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It meant Klobuchar had to field concerns from hand-wringing male colleagues: Would Duckworth breast-feed during votes? Would the baby be required to observe the Senate dress code?“It’s once named her Congress’s second least likely to get into a scandal—but last fall she made headlines during the Kavanaugh hearings, emerging as a liberal folk hero for her measured, unflappable, unshowy approach to questioning the nominee.” Before Kerr has time to object, her boss hands one of the twins to Tavares, who bounces her on her lap as Klobuchar launches into a spiel about notable moments in Minnesota political history, her legislative agenda, and the recent controversy over potica (), the pastry that her office flies in from bakeries on Minnesota’s Iron Range (a minor international incident occurred at the Vatican when the pope joked to the First Lady that she must be feeding Trump potica, but the press misreported it as pizza). “I say every time I look at her, it’s like looking in the mirror.”Later, Klobuchar calls me over to meet Tavares, a preschool teacher and Zumba instructor originally from Brazil. So she pretended to go shopping, made her calls, then picked up the necklace at the Ann Taylor across from their hotel as a red herring.“It’s a Slovenian treat that my grandma used to make,” Klobuchar explains. Tavares wants me to know how much she loves Amy Klobuchar. In fact, she became a citizen a few years ago expressly so that she could cast votes for Klobuchar. In many ways, the moment with the babies and the injured foot and the ridiculous slippers is classic Amy Klobuchar.“He introduced me at his assisted living the other day. She holds an obscure job in the federal government.’ ”Illinois senator Tammy Duckworth sees Klobuchar’s humor as strategic.Last year, Duckworth, who recently gave birth to her second daughter, asked Klobuchar, the ranking Democrat on the Rules committee, for help changing an edict banning babies from the Senate floor.“Well, I love my job now, and I just got off an election, so that’s kind of where I am.” (A couple weeks later, in an appearance on MSNBC’s , she’s less circumspect, saying she’s considering it.) She does seem genuinely weary post-midterms but also energized by the broader Democratic gains in the House, where the freshman class is diverse in every sense.“You’re not going to agree with every position everyone takes,” she says when I ask about new-guard members such as New York’s Alexandria Ocasio-Cortez and Minnesota’s Ilhan Omar, who ran on planks like abolishing ICE, which Klobuchar does not support.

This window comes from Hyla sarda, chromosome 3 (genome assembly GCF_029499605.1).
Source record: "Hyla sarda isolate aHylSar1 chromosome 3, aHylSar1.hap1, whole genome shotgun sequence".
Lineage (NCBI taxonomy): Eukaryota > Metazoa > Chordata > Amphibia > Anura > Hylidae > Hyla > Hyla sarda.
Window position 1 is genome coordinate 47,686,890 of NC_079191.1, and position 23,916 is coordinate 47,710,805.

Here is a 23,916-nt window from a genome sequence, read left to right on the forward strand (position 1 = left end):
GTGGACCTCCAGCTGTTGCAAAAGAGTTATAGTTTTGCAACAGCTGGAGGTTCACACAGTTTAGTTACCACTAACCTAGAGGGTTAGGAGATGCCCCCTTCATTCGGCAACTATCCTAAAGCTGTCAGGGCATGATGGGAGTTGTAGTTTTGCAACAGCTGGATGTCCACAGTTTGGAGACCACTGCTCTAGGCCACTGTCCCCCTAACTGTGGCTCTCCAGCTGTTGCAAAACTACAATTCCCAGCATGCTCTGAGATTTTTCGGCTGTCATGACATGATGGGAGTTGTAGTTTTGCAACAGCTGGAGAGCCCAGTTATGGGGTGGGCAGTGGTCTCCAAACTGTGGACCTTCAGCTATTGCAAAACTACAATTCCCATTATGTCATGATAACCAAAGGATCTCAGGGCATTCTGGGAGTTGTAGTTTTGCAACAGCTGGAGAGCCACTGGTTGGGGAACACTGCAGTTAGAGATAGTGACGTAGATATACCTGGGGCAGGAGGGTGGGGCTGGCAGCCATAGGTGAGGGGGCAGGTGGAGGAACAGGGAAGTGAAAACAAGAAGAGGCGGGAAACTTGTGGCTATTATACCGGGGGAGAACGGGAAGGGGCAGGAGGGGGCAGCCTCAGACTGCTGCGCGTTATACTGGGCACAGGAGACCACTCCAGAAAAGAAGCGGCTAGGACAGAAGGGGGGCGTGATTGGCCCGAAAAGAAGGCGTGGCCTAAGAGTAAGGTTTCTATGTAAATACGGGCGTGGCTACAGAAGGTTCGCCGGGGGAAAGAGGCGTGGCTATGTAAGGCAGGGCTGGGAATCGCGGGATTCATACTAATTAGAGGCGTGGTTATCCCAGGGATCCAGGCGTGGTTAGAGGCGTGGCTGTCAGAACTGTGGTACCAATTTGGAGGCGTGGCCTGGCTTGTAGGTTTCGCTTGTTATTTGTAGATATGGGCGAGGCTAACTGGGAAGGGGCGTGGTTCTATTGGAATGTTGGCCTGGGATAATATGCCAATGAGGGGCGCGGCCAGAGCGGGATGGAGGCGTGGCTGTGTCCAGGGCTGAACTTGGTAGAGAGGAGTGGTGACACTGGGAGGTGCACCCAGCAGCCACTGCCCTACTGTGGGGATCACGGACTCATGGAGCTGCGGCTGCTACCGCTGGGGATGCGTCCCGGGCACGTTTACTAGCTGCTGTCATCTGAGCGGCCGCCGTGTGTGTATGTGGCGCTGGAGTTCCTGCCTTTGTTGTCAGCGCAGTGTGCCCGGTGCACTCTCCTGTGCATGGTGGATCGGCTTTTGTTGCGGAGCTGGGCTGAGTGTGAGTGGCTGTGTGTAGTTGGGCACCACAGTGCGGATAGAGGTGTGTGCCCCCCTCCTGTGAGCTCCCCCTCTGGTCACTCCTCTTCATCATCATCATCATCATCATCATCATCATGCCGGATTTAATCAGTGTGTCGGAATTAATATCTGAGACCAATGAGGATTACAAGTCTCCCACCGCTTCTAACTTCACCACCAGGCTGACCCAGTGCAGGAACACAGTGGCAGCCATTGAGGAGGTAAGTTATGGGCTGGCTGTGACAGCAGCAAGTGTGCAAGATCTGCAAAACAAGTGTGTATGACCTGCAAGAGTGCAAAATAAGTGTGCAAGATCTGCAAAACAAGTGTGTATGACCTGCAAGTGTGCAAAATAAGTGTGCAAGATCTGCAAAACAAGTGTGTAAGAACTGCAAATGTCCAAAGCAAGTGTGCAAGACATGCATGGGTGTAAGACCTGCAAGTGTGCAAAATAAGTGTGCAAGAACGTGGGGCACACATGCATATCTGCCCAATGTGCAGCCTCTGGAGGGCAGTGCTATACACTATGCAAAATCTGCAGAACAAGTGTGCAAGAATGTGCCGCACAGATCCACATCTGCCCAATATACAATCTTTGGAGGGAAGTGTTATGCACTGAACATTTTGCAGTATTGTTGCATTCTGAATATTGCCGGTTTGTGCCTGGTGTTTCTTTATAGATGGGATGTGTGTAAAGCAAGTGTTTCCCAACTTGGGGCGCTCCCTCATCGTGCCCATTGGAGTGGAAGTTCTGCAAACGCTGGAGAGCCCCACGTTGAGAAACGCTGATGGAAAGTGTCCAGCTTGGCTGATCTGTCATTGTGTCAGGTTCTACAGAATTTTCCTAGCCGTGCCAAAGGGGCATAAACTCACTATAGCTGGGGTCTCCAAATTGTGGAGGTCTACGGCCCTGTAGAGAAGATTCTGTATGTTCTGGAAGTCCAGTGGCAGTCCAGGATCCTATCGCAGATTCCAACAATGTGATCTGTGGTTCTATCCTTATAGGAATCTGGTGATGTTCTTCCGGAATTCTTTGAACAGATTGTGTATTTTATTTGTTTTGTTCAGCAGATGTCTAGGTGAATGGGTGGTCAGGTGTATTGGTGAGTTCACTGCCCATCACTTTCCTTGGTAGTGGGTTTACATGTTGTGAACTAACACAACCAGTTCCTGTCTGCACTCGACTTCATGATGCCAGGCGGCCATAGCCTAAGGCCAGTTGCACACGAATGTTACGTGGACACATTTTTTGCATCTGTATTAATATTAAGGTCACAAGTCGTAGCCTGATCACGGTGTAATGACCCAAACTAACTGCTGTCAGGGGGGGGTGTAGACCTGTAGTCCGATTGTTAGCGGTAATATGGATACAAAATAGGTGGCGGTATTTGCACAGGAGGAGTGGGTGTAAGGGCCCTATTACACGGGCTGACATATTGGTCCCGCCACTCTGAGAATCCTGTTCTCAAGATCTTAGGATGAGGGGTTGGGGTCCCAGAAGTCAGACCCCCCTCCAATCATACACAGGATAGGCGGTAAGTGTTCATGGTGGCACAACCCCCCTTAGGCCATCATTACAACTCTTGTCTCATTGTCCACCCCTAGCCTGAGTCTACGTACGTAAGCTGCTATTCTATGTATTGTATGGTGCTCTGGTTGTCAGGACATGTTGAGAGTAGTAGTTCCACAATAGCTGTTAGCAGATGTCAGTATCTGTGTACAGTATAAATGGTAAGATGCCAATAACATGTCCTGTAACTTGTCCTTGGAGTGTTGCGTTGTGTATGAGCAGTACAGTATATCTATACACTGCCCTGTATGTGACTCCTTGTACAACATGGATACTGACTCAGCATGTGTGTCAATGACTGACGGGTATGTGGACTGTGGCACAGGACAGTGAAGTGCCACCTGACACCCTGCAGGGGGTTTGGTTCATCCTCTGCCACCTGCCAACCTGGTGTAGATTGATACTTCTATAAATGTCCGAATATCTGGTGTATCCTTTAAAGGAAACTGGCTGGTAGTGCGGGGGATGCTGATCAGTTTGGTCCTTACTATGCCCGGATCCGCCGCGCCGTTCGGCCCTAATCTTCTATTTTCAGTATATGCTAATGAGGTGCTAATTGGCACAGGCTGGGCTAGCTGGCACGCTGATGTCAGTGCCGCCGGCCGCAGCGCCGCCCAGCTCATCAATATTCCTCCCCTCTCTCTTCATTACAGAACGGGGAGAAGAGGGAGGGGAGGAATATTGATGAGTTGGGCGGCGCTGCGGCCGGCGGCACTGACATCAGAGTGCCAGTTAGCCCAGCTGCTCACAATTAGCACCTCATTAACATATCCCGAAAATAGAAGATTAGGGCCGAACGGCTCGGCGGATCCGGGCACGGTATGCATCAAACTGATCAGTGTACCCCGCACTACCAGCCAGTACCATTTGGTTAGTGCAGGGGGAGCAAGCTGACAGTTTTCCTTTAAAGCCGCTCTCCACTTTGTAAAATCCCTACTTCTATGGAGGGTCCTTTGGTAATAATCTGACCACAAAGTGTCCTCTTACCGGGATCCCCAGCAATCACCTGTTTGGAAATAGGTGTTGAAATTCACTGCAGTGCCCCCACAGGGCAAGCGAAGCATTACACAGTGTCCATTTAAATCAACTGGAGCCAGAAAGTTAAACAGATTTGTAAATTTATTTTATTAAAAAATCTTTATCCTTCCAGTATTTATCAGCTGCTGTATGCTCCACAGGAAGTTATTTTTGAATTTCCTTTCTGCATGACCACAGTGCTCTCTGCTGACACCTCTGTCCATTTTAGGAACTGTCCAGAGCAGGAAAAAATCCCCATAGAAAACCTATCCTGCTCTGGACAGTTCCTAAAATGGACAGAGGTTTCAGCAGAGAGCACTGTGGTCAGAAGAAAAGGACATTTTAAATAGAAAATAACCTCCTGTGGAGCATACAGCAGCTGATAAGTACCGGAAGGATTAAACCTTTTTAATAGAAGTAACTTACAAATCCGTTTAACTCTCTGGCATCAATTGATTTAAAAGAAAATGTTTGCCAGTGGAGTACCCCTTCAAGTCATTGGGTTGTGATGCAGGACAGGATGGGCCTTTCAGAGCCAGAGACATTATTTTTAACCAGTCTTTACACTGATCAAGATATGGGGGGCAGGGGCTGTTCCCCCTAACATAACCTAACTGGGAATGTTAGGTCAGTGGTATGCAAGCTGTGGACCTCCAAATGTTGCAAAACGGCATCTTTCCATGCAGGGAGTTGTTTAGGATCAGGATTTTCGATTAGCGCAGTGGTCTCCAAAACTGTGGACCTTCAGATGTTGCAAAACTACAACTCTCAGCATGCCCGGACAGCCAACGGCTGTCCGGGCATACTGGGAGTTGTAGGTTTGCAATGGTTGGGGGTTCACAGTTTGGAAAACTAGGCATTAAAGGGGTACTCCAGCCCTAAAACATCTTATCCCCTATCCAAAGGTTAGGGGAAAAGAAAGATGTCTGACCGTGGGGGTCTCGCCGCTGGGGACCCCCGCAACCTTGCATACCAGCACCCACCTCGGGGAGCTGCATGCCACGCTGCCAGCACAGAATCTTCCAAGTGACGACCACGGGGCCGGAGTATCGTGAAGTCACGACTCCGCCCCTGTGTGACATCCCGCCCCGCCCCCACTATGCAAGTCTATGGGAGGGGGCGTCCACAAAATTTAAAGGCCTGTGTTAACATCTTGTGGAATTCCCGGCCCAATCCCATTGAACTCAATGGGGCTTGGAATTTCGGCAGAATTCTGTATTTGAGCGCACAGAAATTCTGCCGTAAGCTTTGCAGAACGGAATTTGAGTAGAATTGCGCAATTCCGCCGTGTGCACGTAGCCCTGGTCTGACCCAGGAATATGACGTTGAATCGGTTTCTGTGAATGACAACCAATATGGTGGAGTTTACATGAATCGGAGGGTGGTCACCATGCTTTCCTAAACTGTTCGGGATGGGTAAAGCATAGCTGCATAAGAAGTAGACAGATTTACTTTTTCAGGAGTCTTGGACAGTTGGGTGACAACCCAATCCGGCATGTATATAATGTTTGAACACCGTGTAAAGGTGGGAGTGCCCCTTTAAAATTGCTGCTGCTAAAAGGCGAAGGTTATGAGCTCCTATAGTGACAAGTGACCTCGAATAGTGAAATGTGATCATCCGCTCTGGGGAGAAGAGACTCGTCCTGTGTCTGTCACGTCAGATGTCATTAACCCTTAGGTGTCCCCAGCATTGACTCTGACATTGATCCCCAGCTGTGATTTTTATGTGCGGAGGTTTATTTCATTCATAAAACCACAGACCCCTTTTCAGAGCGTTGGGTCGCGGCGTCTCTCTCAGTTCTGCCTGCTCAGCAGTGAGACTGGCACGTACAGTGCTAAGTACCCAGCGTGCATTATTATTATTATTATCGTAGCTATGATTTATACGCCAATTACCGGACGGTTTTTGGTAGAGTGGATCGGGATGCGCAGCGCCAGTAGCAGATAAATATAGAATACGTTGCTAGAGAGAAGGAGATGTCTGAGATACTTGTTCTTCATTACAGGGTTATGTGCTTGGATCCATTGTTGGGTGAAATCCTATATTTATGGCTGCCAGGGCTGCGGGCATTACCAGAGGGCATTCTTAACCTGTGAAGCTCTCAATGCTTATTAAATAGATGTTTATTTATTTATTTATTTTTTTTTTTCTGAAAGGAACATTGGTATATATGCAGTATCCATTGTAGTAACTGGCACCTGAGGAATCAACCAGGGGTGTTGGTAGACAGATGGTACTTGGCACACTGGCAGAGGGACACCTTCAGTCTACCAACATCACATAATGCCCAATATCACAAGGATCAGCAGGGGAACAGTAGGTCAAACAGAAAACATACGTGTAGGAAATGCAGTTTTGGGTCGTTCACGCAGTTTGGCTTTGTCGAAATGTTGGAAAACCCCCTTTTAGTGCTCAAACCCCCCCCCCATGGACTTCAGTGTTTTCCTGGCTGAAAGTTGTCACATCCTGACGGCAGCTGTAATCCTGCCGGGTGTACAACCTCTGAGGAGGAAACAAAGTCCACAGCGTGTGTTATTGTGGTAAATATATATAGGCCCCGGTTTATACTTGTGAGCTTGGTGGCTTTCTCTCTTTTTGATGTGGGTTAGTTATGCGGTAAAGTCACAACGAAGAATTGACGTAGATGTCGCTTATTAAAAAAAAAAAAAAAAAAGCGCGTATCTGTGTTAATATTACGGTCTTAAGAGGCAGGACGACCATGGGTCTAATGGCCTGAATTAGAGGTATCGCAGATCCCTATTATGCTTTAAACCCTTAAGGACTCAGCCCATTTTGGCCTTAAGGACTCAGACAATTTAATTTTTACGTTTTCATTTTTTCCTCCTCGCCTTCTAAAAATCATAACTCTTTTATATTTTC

Over the course of the three days I spend with her in D. I watch her do it again and again: at a breakfast for Reverend Al Sharpton’s National Action Network; to a roomful of dour antitrust lawyers at a symposium hosted by the Washington Center for Equitable Growth; to an auditorium packed with eager public-affairs students.Her sense of humor is inherited from both parents, who divorced when she was in high school but stayed friends.Her mother died in 2010; her dad, Jim, is still joking around at 90.Outside, the first snow of the season is snarling Beltway commutes, but when the senator finally shuffles in, she’s paired her black slacks and teal jacket with gray felted wool slippers of the sort one might wear to curl up on the sofa with the Sunday paper or maybe pop over to the health-food store to restock on tempeh and sprouted lentils.It turns out Klobuchar accidentally dropped a two-pound dumbbell on her foot early this morning—her husband joked that she was doing the RBG—and later she’ll good-naturedly show me a couple of toes that have turned an alarming shade of purple (they match the Prince- and Vikings–inspired pedicure she got to celebrate her recent landslide reelection, in which she won 60 percent of the vote—and 42 counties that went for Trump in 2016).
In a memorably disturbing exchange, Klobuchar described her own experience growing up with an alcoholic father and asked Judge Kavanaugh directly if he’d ever blacked out from drinking.